Consequently, in the present embodiment, if the droplets of the transparent UV ink are deposited in the staggered matrix arrangements on the recording medium, then the desirable mode is one in which the droplets are deposited in such a manner that the dot pitch in the sub-scanning direction is greater then the dot pitch in the main scanning direction. Thus, it is possible to make the transparent UV ink uniform.

As a further embodiment, it is possible to control only the droplet deposition conditions of the transparent UV ink (the droplet ejection volume, the number of droplet depositions and the droplet deposition density), in accordance with the gloss conditions of the image (print conditions). In this case also, similarly to the above-described embodiments, it is possible to achieve images having different gloss levels.

Composition of Image Forming Apparatus

FIG. 8 is a general schematic drawing showing an image forming apparatus according to an embodiment of the present invention.

The image forming apparatus 100 shown in FIG. 8 is a single side machine, which is capable of printing only onto one surface of a recording medium 114. The image forming apparatus 100 includes: a paper supply unit 102, which supplies the recording medium 114; a permeation suppression processing unit 104, which carries out permeation suppression processing on the recording medium 114; a treatment agent deposition unit 106, which deposits treatment agent onto the recording medium 114; a print unit (image forming unit) 108, which forms an image by depositing the colored inks onto the recording medium 114; a transparent UV ink deposition unit 110, which deposits the transparent UV ink onto the recording medium 114; and a paper output unit 112, which conveys and outputs the recording medium 114 on which the image has been formed.

A paper supply platform 120 on which the recording media 114 are stacked is provided in the paper supply unit 102. A feeder board 122 is connected to the front (the left-hand side in FIG. 8) of the paper supply platform 120, and the recording media 114 stacked on the paper supply platform 120 are supplied one sheet at a time, successively from the uppermost sheet, to the feeder board 122. The recording medium 114 that has been conveyed to the feeder board 122 is supplied through a transfer drum 124 a to the surface (circumferential surface) of a pressure drum 126 a of the permeation suppression processing unit 104.

The permeation suppression processing unit 104 is provided with a paper preheating unit 128, a permeation suppressing agent head 130 and a permeation suppressing agent drying unit 132 at positions opposing the surface of the pressure drum 126 a, in this order from the upstream side in terms of the direction of rotation of the pressure drum 126 a (the counter-clockwise direction in FIG. 8).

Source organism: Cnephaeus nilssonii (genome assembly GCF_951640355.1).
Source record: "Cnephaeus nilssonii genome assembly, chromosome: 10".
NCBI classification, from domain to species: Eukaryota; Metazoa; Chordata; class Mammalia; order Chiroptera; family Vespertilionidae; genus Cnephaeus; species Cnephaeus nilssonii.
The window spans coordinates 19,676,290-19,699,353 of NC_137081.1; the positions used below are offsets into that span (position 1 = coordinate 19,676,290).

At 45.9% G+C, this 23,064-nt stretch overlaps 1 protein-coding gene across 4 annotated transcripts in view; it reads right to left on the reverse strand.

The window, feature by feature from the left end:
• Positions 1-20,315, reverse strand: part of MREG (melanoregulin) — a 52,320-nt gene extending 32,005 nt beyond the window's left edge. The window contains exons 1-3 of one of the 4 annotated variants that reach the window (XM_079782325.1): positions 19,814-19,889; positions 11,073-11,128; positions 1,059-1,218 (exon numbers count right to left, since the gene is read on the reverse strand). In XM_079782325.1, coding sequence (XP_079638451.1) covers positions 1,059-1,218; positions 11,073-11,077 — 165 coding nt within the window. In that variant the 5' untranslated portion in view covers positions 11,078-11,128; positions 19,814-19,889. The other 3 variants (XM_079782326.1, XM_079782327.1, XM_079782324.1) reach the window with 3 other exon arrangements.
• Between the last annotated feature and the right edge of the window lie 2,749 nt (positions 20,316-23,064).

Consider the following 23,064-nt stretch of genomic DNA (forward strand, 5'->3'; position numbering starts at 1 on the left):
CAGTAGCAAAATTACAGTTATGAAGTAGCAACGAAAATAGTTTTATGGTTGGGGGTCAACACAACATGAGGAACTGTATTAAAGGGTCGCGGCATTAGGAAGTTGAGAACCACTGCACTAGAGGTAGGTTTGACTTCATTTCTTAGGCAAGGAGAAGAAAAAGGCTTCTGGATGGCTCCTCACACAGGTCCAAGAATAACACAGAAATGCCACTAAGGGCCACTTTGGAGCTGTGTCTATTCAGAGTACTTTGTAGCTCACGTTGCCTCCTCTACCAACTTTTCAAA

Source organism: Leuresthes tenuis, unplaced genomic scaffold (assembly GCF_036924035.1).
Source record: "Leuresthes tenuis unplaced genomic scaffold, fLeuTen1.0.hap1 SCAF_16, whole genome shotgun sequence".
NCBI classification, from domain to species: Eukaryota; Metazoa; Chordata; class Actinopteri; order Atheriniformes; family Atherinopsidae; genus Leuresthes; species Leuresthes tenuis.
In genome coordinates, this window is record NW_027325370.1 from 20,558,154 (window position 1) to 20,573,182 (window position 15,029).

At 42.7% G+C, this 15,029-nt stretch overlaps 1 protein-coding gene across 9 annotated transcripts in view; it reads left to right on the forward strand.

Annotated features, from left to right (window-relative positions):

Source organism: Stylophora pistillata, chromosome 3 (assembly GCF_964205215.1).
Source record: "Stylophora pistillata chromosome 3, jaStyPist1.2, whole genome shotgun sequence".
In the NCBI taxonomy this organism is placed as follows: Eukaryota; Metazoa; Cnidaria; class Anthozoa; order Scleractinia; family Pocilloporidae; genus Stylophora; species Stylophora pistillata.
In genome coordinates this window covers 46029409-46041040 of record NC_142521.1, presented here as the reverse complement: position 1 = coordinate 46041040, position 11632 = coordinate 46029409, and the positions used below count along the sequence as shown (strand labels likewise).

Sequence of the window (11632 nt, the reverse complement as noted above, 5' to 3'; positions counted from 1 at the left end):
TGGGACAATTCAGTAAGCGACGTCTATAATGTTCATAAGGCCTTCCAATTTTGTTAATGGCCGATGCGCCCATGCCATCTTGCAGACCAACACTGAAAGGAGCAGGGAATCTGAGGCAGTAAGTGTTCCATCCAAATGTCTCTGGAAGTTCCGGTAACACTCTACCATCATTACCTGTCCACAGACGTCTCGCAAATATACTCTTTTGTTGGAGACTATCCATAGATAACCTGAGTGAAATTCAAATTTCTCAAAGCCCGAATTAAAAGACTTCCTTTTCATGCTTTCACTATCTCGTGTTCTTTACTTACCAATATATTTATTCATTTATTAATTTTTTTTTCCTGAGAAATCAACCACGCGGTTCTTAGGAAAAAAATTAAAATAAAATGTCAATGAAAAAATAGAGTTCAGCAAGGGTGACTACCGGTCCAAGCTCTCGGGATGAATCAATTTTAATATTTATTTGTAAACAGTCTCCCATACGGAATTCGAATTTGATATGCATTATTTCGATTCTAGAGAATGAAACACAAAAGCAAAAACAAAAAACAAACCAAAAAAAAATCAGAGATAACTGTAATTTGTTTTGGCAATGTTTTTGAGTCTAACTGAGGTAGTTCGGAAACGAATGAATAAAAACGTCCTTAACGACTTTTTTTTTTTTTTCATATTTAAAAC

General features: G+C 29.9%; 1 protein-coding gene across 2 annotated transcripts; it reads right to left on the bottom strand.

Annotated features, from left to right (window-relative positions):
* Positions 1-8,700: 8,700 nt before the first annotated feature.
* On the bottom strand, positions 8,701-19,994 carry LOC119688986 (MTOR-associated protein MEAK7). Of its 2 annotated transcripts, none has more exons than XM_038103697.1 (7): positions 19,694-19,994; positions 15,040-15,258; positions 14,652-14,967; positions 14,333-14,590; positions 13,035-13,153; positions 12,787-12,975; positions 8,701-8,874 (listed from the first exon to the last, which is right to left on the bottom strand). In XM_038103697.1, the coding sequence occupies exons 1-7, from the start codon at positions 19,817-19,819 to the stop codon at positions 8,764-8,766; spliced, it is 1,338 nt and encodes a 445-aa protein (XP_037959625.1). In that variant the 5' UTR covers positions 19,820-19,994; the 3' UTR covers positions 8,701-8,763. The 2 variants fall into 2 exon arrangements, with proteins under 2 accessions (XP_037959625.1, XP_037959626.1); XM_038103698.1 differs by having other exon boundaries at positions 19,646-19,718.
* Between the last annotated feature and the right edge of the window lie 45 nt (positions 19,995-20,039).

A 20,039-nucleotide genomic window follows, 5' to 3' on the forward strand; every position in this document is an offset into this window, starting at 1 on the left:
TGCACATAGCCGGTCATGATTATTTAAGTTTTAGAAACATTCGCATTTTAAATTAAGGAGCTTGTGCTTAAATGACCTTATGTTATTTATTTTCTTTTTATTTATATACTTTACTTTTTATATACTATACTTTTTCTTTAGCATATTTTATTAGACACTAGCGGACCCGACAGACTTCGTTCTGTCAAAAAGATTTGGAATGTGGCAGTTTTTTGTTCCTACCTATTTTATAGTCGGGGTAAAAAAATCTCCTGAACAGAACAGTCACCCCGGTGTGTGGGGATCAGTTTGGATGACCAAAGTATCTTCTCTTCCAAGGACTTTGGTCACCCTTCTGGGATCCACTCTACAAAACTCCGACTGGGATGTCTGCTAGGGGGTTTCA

The paper preheating unit 128 and the permeation suppression agent drying unit 132 have heaters that can be temperature-controlled within prescribed ranges, respectively. When the recording medium 114 held on the pressure drum 126 a passes through the positions opposing the paper preheating unit 128 and the permeation suppression agent drying unit 132, it is heated by the heaters of these units.

The permeation suppression agent head 130 ejects droplets of a permeation suppression agent onto the recording medium 114 that is held on the pressure drum 126 a. The permeation suppression agent head 130 adopts the same composition as ink heads 140C, 140M, 140Y, 140K, 140R, 140G and 140B of the print unit 108, which is described below.

In the present embodiment, the inkjet head is used as the device for carrying out the permeation suppression processing on the surface of the recording medium 114; however, there are no particular restrictions on the device that carries out the permeation suppression processing. For example, it is also possible to use various other methods, such as a spray method, application method, or the like.

In the present embodiment, it is preferable to use a thermoplastic resin latex solution as the permeation suppression agent. Of course, the permeation suppression agent is not limited to being the thermoplastic resin latex solution, and for example, it is also possible to use lamina particles (e.g., mica), or a liquid rappelling agent (a fluoro-coating agent), or the like.

The treatment liquid deposition unit 106 is arranged after the permeation suppression processing unit 104. A transfer drum 124 b is arranged between the pressure drum 126 a of the permeation suppression processing unit 104 and a pressure drum 126 b of the treatment liquid deposition unit 106, so as to make contact with same. Hence, after the recording medium 114 held on the pressure drum 126 a of the permeation suppression processing unit 104 has been subjected to the permeation suppression processing, the recording medium 114 is transferred through the transfer drum 124 b to the pressure drum 126 b of the treatment liquid deposition unit 106.

The treatment liquid deposition unit 106 is provided with a paper preheating unit 134, a treatment liquid head 136 and a treatment liquid drying unit 138 at positions opposing the surface of the pressure drum 126 b, in this order from the upstream side in terms of the direction of rotation of the pressure drum 126 b (the counter-clockwise direction in FIG. 8).